States may need to reimplement the strict social distancing measures that were put in place earlier this year if U.S. coronavirus cases rise “dramatically,” the CDC said. “Right now, communities are experiencing different levels of transmission occurring, as they gradually ease up onto the community mitigation efforts and gradually reopen,” one CDC official said.
Germany says coronavirus tracing app ready to go, as Italian privacy fears ease
Germany’s smartphone app to trace coronavirus infections is ready to be launched this week, Health Minister Jens Spahn said on Sunday (14 June). After delays to ensure the bluetooth technology would work at the correct distance, the government says the app will be a vital tool to help avoid a second wave of infections. “It’s coming this week,” Spahn told ARD television, but he declined to confirm German media reports that the app would be launched on Tuesday. The app uses bluetooth short-range radio to detect and contact people at risk of infection by coronavirus and does not rely on a centralised database. Deutsche Telekom and software company SAP are involved. Spahn urged people wishing to go on holiday after European border controls are eased on Monday to be careful and ask themselves whether their trip was necessary.
South Korea crushed a huge coronavirus outbreak. Can it beat a second wave?
It’s taking the same approach again, this time gaining experience from bringing under control a series of potentially dangerous virus flare-ups at nightclubs and retail distribution centers as it gets ready for an expected surge of new infections when the weather cools in the fall. Steps taken include introducing entry registration for nightclubs and gyms, requiring tracking and health-monitoring phone apps for foreign visitors, and installing mask vending machines in parks and subways. “We’ve learned a few things from how the virus has been trending,” said Kwon Jun-wook, deputy director of the Korea Centers for Disease Control & Prevention, referring to recent outbreaks. “If we are thoroughly prepared, we can avoid the explosive resurgence of coronavirus.”
Germany and Japan to launch decentralised Covid-19 apps
The German and Japanese governments are expected to launch their Covid-19 contact-tracing apps this week. Both of these apps are based on a privacy-focused API developed by Apple and Google. Covid-19 contact tracing involves identifying and notifying the contacts of an infected person, such that those who have been exposed can take action to prevent further transmission. Many countries consider contact tracing a necessary accompaniment to easing economically damaging lockdown measures while preventing a second wave of infections, along with social distancing, mass testing, and enhanced hygiene. The German Health Minister Jens Spahn has told ARD television that the German contact-tracing app is “coming this week”, although he did not confirm reports that it would be launched on Tuesday. The launch of the app follows some delays to ensure that the Bluetooth technology used to detect nearby users works at the appropriate distance. The app is intended as a supplement for a manual contact-tracing scheme.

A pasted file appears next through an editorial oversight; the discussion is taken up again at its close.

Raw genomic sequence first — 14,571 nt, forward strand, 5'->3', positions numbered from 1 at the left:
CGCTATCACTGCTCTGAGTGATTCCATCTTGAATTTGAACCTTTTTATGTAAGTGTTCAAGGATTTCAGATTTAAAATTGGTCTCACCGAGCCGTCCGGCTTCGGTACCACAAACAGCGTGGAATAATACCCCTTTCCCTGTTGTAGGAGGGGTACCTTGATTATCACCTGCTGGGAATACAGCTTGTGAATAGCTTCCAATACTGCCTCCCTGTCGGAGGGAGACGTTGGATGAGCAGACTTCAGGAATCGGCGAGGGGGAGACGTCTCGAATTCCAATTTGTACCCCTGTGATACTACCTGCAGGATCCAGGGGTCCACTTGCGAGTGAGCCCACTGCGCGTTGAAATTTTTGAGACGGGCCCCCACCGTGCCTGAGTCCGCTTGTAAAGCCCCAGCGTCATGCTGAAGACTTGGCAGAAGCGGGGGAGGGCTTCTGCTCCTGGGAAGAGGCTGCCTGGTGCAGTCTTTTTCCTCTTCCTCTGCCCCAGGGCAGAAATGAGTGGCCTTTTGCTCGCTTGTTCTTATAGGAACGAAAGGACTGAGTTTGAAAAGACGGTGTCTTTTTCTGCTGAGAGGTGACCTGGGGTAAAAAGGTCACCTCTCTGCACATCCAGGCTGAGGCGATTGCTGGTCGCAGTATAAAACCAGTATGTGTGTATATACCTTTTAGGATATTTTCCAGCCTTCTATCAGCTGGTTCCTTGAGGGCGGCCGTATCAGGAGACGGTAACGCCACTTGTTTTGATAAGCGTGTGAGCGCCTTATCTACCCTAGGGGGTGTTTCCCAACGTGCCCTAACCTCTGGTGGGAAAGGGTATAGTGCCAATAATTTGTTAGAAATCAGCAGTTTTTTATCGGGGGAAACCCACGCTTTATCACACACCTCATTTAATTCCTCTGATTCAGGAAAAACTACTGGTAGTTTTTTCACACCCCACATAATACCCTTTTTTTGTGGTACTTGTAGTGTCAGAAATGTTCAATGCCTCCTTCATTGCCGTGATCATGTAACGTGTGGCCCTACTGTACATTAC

Coronavirus Deaths Set to Spike in Coming Weeks Following Surge in Post-lockdown Cases, Experts Warn
The U.S. may be hit by a spike in COVID-19 deaths in the coming weeks, health experts told Newsweek, as over a dozen states have seen cases surge in recent days. As the country's first wave of its COVID-19 outbreak continues, cases have been increasing in 27 states over the past 14 days. This has been largely in the south and west, according to CovidExitStrategy.org, a tracking website run by public health and crisis experts. For instance, Hawaii, Arizona, and Florida, have seen their 14-day trend of COVID-19 cases rise by 456, 147 and 129 percent, respectively.
Coronavirus vaccine: Chinese biotech says jab produced antibodies in more than 90 per cent of people
Some 743 healthy adults were recruited to two randomised control trials – 600 took part in phase II and 143 in phase I. The larger trial showed that the vaccine induced neutralising antibodies in more than 90 per cent of volunteers, who were tested 14 days after receiving two injections, two weeks apart. There were no adverse events reported in the trials. Weidong Yin, chief executive of Sinovac, said: “Our phase I/II study shows CoronaVac is safe and can induce immune response. Concluding our phase I/II clinical studies with these encouraging results is another significant milestone we have achieved in the fight against Covid-19.” He added that the company, which has developed similar inactivated virus vaccines against hepatitis A and B as well as seasonal and pandemic influenza, has already begun to invest in manufacturing facilities.